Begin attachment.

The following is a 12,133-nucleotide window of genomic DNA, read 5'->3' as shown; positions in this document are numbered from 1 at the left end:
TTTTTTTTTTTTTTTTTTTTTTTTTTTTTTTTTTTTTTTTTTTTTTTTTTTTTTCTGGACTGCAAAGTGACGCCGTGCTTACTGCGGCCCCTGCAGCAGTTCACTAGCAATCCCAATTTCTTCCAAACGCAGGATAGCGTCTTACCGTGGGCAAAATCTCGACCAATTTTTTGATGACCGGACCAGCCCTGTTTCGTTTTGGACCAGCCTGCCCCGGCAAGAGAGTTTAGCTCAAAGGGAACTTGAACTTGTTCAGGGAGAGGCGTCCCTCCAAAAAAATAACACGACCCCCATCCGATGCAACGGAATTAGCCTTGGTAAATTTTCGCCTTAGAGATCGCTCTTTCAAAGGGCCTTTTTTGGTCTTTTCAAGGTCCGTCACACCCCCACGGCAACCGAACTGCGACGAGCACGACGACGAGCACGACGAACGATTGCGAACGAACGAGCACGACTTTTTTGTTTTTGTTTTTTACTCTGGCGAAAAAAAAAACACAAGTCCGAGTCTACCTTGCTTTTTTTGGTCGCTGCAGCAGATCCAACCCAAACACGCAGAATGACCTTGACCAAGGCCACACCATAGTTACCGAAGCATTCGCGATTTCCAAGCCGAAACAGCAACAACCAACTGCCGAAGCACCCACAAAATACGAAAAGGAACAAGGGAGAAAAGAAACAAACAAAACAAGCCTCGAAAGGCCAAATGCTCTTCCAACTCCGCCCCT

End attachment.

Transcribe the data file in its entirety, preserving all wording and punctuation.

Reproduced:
The following is a 12,133-nucleotide window of genomic DNA, read 5'->3' as shown; positions in this document are numbered from 1 at the left end:
TTTTTTTTTTTTTTTTTTTTTTTTTTTTTTTTTTTTTTTTTTTTTTTTTTTTTTCTGGACTGCAAAGTGACGCCGTGCTTACTGCGGCCCCTGCAGCAGTTCACTAGCAATCCCAATTTCTTCCAAACGCAGGATAGCGTCTTACCGTGGGCAAAATCTCGACCAATTTTTTGATGACCGGACCAGCCCTGTTTCGTTTTGGACCAGCCTGCCCCGGCAAGAGAGTTTAGCTCAAAGGGAACTTGAACTTGTTCAGGGAGAGGCGTCCCTCCAAAAAAATAACACGACCCCCATCCGATGCAACGGAATTAGCCTTGGTAAATTTTCGCCTTAGAGATCGCTCTTTCAAAGGGCCTTTTTTGGTCTTTTCAAGGTCCGTCACACCCCCACGGCAACCGAACTGCGACGAGCACGACGACGAGCACGACGAACGATTGCGAACGAACGAGCACGACTTTTTTGTTTTTGTTTTTTACTCTGGCGAAAAAAAAAACACAAGTCCGAGTCTACCTTGCTTTTTTTGGTCGCTGCAGCAGATCCAACCCAAACACGCAGAATGACCTTGACCAAGGCCACACCATAGTTACCGAAGCATTCGCGATTTCCAAGCCGAAACAGCAACAACCAACTGCCGAAGCACCCACAAAATACGAAAAGGAACAAGGGAGAAAAGAAACAAACAAAACAAGCCTCGAAAGGCCAAATGCTCTTCCAACTCCGCCCCT